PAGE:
More about Impression, Sunrise
You may have heard of a little movement called “Impressionism,” which grabbed Paris by the baguette in the late 19th century.
Funny story behind the name “Impressionism”: It all started when Claude Monet took his easel and canvas outside and painted a couple of boats in the sunset. Lo and behold…a movement is born!
Well, it doesn’t just boil down to Monet daubing bits of broken colour on his canvas…not quite. It was a mean art critic named Louis Leroy who saw the painting in 1874 and quilled down these harsh words: “Wallpaper in its embryonic state is more finished than that seascape.” Rude. But it gets worse…the critic dubbed this painting and all others like it to be mere “impressions” because the paint was so sketchily applied and the works were so unfinished. It was this that led Monet and his rebel contemporaries to be labeled Impressionists. Dunno how the critic would feel if he were alive today and saw how his acid quill had made an addition so epic to art history.
In 2014, a nerdy professor over in Texas managed to figure out the exact time at which the painting was made. It was 7:35 a.m., in case you’re wondering. The impressionist emblem has long been a much-coveted object by art thieves, and the painting was stolen in 1985 in an armed robbery, along with Renoir’s Bathers and several more. Apparently, the gunmen leading the heist left the guards trembling with mortal fear. Makes sense…if you’re going to steal some priceless art, make sure you scare the bejesus out of everyone to cover up your tracks. A Japanese criminal mastermind who went by the name Shuinichi Fujikama was the brains behind the operation. Turns out he couldn’t hold on to these babies because in 1991, Monet’s pivotal piece was discovered in Corsica. And we’re happy to say that the work is back in its Museumly place, undamaged and unharmed aside from some yellowed overtones on the varnish that have been removed by superheroes aka restoration experts.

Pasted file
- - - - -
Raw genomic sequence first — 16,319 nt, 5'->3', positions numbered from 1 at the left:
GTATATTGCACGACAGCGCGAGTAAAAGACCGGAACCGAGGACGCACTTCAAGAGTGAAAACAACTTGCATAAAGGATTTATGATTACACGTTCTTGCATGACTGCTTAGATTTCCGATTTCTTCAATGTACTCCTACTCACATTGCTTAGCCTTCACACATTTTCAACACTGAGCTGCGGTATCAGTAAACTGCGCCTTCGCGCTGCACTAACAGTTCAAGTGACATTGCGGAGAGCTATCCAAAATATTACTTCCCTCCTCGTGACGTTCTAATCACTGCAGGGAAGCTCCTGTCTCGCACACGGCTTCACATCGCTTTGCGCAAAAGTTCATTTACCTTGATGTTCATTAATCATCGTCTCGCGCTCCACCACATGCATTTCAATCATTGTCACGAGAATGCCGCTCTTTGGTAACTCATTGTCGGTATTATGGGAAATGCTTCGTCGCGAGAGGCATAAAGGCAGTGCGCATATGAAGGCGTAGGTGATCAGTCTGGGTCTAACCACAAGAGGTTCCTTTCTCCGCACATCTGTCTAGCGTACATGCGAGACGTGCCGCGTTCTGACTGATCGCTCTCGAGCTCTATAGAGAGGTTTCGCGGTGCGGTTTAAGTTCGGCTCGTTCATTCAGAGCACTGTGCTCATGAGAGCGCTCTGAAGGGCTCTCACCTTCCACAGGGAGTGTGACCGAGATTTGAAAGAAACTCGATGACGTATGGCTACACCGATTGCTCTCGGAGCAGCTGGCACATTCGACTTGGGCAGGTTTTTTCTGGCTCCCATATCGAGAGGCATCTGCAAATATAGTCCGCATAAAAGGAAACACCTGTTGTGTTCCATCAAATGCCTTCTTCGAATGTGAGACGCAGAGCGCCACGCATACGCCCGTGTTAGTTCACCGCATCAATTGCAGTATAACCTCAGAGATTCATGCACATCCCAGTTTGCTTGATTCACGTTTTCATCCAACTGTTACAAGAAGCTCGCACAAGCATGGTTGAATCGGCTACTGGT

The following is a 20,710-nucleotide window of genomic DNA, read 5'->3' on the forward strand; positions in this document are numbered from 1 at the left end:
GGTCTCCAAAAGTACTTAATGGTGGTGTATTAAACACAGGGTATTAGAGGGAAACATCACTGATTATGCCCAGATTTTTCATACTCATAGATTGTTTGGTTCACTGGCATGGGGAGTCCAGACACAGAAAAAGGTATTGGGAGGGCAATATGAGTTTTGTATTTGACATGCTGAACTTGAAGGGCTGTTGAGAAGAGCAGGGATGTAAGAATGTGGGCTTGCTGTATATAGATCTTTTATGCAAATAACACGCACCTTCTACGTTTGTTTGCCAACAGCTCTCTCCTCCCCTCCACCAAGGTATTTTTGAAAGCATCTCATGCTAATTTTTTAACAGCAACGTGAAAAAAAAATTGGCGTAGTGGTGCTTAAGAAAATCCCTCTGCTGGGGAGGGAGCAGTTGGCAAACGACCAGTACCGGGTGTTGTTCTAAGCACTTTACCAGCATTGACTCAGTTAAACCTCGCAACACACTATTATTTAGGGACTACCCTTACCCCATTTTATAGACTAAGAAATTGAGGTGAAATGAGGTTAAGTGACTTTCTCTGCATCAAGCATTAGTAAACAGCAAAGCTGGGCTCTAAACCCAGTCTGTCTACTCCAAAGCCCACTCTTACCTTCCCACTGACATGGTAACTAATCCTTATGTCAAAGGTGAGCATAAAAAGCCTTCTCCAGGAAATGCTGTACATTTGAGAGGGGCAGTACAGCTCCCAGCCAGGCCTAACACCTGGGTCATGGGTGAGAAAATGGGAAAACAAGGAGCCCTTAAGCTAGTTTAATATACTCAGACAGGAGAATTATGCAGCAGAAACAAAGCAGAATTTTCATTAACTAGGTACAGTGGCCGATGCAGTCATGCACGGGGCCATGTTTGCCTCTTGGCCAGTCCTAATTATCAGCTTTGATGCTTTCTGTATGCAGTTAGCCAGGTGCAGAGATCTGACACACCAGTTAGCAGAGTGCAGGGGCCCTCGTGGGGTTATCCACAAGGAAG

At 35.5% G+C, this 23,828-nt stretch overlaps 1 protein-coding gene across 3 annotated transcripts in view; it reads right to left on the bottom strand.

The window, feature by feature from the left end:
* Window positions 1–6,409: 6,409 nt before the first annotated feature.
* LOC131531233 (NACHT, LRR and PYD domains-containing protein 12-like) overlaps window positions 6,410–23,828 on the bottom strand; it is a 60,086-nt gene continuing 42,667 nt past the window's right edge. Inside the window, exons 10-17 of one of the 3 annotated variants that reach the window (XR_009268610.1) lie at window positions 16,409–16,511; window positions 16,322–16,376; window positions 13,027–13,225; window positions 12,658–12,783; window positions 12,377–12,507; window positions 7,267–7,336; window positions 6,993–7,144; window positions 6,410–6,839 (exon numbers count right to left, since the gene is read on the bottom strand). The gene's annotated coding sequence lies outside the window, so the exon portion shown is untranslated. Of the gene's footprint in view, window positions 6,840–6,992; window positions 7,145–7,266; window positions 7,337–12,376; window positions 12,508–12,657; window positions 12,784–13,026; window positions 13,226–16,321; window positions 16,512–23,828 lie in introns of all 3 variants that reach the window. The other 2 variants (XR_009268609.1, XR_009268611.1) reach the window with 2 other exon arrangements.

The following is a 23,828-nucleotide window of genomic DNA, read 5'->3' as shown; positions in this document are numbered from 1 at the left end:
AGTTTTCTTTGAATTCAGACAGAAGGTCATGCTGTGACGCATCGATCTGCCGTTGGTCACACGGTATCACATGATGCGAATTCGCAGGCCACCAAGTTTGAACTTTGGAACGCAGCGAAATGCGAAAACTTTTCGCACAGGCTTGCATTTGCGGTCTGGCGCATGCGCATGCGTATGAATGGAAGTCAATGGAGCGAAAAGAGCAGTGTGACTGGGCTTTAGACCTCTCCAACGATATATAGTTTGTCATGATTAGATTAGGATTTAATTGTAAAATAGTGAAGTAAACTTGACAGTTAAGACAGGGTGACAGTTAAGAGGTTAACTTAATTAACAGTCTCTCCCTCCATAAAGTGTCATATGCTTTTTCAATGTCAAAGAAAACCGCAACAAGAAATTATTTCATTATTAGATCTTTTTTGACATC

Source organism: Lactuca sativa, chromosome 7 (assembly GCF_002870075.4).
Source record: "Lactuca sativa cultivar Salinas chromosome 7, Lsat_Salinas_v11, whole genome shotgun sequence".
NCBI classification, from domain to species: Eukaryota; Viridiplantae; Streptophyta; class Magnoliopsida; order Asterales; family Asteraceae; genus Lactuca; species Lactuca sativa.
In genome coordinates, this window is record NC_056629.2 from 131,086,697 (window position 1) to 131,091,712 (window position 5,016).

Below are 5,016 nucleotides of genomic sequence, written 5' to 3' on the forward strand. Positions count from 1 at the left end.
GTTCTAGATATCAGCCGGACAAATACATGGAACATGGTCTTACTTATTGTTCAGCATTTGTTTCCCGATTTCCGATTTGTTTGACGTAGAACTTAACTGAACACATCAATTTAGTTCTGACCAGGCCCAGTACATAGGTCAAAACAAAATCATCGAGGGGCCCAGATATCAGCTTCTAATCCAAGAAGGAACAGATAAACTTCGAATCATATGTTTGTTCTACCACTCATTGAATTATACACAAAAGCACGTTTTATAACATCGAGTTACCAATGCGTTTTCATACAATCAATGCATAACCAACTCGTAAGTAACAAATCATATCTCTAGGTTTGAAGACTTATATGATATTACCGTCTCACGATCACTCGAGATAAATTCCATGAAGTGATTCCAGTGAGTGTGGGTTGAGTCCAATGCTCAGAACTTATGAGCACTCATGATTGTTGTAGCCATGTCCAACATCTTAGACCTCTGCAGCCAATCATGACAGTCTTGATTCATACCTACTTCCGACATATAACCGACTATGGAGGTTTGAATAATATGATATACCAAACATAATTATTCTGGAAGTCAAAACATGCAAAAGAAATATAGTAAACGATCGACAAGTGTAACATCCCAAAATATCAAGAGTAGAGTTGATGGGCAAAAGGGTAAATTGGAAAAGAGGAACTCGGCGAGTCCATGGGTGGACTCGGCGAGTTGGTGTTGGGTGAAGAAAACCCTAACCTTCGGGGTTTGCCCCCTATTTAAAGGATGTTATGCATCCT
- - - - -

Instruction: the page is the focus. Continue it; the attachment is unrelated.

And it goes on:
Here is what Wikipedia says about Impression, Sunrise
Impression, Sunrise (French: Impression, soleil levant) is a painting by Claude Monet first shown at what would become known as the "Exhibition of the Impressionists" in Paris in April, 1874. The painting is credited with inspiring the name of the Impressionist movement.
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